Review: Old Log jukebox musical “Life Could Be a Dream” threads scant plot with plenty of great songs.
Beautiful girls, unrequited love and teenage angst reign supreme in the world of doo-wop music. This mystical place, where triumph jostles with tragedy and the earthbound sometimes become angels, makes a melodious setting for Old Log Theatre’s production of “Life Could Be a Dream.”
Written and created by Roger Bean, “Dream” follows in the footsteps of his earlier jukebox musical “The Marvelous Wonderettes,” which played off-Broadway in 2008. The slender plot revolves around Denny and the Dreamers, a trio of teenaged former glee clubbers with big ambitions. They’ve set their sights on winning a radio-station contest, if they can only come up with the $50 entry fee.
When they ask a local businessman to sponsor them, his daughter Lois (Stephanie Cousins) agrees to help them polish their act. Her only stipulation is they become a quartet with the addition of Skip, her father’s head mechanic.
Surprise, surprise, Lois is as lovely as an angel, while Skip has the brooding persona and powerful vocals of a lead singer. Heartbreak and happiness ensue.
This improbable plot is really just an excuse to string together about two dozen doo-wop standards, ranging from a dreamy “I Only Have Eyes For You” to an energetic “(Just Like) Romeo and Juliet,” but the set-up works in this context. When Skip (John Jeffords) auditions, his stagily dramatic rendition of “Runaround Sue,” complete with strutting posture, perfectly mussed hair and special lighting effects, is as much sendup as celebration of the genre. Similarly, Brian Winter’s “Tears on My Pillow” becomes a broadly comedic vehicle to express his awkward character’s crush on Lois.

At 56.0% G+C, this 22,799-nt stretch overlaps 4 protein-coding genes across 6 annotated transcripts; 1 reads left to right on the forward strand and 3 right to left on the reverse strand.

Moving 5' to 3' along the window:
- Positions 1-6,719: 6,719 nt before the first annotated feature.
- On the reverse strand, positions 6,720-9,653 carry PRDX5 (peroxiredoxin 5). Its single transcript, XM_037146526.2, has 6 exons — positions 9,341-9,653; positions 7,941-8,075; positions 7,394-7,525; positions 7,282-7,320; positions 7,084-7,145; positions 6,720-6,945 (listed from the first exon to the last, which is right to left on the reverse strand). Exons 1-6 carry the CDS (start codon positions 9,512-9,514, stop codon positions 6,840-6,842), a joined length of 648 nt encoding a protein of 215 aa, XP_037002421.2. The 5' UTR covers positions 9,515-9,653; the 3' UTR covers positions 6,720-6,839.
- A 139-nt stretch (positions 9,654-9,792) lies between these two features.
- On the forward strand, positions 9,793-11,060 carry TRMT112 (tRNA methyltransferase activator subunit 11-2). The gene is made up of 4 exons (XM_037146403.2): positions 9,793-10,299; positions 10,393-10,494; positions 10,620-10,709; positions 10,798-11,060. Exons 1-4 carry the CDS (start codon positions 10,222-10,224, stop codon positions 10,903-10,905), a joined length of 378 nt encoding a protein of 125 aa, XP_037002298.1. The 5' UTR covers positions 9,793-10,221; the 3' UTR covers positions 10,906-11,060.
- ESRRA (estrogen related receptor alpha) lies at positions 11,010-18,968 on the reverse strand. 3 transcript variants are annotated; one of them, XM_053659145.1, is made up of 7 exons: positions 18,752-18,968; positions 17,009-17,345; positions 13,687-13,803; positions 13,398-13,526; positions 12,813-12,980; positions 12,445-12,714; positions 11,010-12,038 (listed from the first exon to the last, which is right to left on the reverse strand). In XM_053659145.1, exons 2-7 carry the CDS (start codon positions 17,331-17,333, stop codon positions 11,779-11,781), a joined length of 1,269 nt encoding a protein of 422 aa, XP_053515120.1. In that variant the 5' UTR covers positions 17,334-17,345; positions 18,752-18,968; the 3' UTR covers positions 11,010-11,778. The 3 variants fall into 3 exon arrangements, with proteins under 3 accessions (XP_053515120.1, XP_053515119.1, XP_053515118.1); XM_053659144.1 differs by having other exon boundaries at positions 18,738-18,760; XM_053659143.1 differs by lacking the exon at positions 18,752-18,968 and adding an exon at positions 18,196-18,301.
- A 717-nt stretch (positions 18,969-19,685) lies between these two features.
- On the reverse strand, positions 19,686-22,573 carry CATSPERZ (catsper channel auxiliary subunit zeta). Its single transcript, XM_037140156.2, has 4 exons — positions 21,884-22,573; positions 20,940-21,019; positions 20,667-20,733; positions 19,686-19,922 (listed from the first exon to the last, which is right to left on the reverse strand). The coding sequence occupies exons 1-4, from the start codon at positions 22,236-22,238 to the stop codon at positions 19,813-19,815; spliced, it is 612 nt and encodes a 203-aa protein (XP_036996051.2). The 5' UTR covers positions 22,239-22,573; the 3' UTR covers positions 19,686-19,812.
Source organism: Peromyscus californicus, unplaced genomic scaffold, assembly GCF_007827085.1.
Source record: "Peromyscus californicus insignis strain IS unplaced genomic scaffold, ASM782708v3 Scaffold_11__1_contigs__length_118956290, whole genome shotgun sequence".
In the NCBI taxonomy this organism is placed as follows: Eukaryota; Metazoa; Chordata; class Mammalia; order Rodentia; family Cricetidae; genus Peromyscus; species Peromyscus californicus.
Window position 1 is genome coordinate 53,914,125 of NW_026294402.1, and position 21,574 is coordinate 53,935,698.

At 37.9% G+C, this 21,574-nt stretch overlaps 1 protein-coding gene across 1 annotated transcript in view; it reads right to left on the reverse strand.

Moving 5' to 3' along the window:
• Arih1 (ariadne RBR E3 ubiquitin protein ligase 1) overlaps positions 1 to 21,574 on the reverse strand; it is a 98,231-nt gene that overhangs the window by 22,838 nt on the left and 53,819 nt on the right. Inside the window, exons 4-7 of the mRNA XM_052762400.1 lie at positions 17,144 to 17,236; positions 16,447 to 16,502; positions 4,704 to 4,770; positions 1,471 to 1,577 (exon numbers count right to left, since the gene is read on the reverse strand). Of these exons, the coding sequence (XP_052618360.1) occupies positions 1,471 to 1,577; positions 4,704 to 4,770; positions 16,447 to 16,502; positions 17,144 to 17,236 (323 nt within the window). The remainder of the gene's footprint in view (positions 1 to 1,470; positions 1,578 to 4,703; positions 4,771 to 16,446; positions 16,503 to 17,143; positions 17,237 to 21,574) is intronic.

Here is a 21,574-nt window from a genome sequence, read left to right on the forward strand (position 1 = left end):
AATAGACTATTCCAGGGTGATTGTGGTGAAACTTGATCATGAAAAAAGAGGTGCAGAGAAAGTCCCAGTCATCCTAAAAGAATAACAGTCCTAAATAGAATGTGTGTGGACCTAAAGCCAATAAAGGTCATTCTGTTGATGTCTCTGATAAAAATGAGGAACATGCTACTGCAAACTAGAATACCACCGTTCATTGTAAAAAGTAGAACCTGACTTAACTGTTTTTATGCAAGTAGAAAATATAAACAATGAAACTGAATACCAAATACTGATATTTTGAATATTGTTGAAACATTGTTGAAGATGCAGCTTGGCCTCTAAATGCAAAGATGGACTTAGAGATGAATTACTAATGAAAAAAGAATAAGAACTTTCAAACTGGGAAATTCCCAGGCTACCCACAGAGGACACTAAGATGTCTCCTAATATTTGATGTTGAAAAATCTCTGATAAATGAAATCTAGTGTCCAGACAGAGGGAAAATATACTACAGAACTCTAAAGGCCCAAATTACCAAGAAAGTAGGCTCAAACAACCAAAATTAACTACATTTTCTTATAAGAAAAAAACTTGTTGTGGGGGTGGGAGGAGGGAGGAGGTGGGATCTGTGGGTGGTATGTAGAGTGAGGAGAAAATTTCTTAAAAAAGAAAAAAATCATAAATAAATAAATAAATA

Director R. Kent Knutson’s able cast tackles this work with zest. Lucas Wells is cockily insouciant as wannabe front man Denny, alternately preening before his friends and sparring with his mother (voiced by Cousins) over an intercom. Winter turns doo-wop’s signature falsetto phrasing into a hilarious expression of his character’s anxieties, while Brian Pekol’s earnest choirboy, Wally, delivers one of the evening’s loveliest numbers in “Only You.” James Denton brings a touch of period authenticity as the voice of radio DJ “Bullseye” Miller; Cousins and Jeffords offer a meltingly powerful “Unchained Melody.”
The piece is buoyed by Erik Paulson’s perfectly realized early 1960s rec-room decor, cleverly framed by jukebox lights, and a four-piece band.
Old Log’s “Life Could Be a Dream” doesn’t pretend to be more than the fluffiest of entertainment, but man, oh man, is that doo-wop sound contagious.
Lisa Brock writes about theater.